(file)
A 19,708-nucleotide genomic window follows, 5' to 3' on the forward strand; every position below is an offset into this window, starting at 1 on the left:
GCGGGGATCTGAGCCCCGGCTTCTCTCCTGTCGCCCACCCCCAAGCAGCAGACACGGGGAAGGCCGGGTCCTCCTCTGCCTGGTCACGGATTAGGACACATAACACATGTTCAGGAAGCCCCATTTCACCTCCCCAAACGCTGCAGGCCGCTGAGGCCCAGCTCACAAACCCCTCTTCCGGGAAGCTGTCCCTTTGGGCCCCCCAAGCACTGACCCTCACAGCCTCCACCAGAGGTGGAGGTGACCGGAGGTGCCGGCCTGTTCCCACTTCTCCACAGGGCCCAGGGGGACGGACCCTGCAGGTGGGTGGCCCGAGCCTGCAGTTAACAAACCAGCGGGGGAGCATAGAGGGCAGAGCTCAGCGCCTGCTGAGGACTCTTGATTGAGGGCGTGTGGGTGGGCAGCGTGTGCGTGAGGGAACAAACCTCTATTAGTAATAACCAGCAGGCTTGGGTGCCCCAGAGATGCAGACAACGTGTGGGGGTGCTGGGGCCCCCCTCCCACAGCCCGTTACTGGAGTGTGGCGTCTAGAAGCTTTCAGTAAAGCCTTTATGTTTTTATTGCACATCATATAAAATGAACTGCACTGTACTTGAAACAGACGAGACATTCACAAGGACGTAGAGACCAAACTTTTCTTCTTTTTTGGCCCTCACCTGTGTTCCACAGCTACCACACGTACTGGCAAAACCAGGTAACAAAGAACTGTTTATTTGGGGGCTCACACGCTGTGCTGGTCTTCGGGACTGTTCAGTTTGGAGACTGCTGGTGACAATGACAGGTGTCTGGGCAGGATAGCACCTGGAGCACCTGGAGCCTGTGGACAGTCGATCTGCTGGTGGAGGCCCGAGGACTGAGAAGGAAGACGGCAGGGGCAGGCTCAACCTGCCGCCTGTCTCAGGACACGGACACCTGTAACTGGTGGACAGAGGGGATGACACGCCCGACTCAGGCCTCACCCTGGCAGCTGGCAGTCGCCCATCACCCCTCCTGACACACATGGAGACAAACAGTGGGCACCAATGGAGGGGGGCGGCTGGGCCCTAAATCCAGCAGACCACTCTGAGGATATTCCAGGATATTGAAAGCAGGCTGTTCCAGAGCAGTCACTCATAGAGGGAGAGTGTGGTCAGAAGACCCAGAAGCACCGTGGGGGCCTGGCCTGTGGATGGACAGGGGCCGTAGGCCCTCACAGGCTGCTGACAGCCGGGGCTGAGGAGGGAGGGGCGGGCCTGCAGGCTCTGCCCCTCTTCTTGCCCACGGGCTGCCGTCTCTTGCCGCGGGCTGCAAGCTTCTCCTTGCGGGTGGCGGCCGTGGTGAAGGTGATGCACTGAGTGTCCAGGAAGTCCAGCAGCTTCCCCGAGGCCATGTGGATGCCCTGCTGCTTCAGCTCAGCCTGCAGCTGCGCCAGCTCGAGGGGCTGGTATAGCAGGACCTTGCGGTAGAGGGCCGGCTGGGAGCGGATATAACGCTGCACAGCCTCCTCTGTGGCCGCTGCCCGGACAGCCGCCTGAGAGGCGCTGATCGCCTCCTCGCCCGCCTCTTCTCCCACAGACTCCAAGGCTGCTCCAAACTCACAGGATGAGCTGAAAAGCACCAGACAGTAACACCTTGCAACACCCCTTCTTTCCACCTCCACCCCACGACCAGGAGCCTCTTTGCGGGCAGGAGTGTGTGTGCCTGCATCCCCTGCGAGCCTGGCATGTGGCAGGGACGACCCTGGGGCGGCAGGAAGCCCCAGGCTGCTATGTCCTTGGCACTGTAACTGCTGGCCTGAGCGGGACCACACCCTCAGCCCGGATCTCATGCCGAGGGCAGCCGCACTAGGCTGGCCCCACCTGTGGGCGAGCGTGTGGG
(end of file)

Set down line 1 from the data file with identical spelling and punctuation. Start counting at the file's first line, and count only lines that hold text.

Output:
A 19,708-nucleotide genomic window follows, 5' to 3' on the forward strand; every position below is an offset into this window, starting at 1 on the left: